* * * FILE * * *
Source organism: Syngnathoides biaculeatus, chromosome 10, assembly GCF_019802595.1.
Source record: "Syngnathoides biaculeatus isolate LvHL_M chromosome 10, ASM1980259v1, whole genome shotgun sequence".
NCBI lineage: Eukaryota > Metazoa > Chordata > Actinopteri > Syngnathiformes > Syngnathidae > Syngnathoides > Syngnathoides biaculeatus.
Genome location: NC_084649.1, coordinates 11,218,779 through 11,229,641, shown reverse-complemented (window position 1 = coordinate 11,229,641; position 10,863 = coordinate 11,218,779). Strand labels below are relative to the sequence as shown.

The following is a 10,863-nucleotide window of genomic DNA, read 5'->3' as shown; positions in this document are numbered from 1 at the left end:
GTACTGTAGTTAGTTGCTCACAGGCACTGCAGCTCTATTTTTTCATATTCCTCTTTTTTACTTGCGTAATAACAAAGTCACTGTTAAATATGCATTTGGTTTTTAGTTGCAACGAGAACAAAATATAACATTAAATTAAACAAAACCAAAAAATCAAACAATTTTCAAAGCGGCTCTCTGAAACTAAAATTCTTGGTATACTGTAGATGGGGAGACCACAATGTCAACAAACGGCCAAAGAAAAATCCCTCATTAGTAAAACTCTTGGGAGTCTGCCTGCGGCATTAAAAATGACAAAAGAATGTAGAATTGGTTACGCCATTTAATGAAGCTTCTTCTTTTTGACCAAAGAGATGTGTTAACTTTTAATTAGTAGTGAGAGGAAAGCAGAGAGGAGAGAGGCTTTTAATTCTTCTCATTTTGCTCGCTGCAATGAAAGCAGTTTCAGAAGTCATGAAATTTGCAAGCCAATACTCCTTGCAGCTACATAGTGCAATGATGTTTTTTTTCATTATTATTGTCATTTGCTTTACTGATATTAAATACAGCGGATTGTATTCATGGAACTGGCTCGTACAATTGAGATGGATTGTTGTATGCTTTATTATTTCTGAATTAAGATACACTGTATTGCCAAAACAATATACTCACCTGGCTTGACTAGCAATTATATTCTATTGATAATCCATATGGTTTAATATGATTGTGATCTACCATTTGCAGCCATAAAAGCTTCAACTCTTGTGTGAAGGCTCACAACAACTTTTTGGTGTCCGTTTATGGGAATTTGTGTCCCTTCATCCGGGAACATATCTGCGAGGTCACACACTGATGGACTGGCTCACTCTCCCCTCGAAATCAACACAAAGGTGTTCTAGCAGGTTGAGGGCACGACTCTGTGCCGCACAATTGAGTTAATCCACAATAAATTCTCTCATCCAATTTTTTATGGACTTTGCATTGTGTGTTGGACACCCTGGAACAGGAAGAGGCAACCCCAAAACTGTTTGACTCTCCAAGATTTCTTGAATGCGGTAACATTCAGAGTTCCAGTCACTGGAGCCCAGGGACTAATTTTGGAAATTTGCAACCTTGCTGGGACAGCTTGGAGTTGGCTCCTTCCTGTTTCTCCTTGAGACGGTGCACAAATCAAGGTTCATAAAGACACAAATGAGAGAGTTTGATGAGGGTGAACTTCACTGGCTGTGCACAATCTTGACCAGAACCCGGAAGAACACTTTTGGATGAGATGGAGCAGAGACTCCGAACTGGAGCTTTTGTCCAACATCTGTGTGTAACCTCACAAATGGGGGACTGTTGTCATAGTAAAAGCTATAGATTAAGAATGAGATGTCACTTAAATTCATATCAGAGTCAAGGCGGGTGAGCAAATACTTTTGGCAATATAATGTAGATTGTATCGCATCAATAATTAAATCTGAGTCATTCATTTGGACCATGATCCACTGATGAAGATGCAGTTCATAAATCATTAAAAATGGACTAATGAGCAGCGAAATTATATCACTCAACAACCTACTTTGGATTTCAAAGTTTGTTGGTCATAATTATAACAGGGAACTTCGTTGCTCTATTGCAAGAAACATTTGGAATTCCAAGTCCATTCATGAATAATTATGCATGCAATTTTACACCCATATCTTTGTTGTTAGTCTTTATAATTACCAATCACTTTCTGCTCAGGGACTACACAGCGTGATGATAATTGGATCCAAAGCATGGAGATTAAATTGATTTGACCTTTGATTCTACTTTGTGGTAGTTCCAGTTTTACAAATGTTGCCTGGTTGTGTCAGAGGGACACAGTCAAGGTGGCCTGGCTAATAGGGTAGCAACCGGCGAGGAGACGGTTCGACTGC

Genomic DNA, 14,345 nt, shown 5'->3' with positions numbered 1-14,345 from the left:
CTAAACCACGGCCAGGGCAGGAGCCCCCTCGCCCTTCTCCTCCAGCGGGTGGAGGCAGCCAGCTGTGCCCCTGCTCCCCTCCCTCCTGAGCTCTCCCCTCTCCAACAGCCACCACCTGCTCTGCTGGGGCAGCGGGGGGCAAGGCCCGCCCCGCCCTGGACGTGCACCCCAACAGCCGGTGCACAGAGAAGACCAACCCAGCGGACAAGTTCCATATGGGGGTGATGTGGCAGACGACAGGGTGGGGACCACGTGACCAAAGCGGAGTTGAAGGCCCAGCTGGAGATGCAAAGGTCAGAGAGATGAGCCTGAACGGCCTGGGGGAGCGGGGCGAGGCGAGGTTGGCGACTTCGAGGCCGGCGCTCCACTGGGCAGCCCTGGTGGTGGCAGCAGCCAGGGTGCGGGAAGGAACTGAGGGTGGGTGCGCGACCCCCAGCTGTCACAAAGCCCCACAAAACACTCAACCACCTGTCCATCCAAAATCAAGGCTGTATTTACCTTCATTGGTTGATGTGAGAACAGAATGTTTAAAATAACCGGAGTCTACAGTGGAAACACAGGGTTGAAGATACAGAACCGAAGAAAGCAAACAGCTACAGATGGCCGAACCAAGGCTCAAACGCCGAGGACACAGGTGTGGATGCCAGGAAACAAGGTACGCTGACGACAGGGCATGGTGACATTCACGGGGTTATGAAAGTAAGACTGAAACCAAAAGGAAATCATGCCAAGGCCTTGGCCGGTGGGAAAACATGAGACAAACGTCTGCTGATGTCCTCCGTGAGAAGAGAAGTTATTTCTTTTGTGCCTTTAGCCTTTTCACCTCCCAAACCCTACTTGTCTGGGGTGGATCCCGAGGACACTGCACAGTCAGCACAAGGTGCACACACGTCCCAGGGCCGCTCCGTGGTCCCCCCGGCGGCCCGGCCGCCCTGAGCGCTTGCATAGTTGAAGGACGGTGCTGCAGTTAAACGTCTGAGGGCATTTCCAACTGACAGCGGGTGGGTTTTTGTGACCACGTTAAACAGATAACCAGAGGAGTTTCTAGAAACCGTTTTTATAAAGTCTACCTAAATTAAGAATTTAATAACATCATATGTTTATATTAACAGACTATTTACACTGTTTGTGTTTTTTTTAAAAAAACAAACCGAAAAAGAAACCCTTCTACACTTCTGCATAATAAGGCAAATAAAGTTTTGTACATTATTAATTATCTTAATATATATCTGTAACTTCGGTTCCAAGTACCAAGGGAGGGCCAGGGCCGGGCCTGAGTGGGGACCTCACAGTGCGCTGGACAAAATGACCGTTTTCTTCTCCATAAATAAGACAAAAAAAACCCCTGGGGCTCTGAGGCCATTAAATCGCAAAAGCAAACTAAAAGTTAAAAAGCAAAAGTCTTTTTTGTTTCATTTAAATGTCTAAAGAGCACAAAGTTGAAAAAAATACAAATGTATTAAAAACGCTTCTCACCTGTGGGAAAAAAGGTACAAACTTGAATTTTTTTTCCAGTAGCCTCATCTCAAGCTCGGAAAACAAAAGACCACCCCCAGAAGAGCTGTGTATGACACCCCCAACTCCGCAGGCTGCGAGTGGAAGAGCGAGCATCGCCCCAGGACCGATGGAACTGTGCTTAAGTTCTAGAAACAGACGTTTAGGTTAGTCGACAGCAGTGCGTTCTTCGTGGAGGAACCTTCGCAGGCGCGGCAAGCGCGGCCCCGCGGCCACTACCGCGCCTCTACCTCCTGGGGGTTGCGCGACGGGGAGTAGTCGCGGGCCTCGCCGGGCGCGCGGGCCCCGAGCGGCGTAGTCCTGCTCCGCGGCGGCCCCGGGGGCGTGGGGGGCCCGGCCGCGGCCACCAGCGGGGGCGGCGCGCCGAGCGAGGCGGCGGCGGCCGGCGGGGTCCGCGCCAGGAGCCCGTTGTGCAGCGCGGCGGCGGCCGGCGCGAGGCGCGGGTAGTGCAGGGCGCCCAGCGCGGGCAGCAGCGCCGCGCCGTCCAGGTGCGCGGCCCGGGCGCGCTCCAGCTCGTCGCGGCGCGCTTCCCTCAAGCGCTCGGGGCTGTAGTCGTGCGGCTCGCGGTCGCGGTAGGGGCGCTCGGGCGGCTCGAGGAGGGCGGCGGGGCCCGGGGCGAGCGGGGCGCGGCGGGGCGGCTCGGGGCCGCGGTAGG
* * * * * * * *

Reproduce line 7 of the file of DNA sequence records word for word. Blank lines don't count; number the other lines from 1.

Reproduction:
Genomic DNA, 14,345 nt, shown 5'->3' with positions numbered 1-14,345 from the left: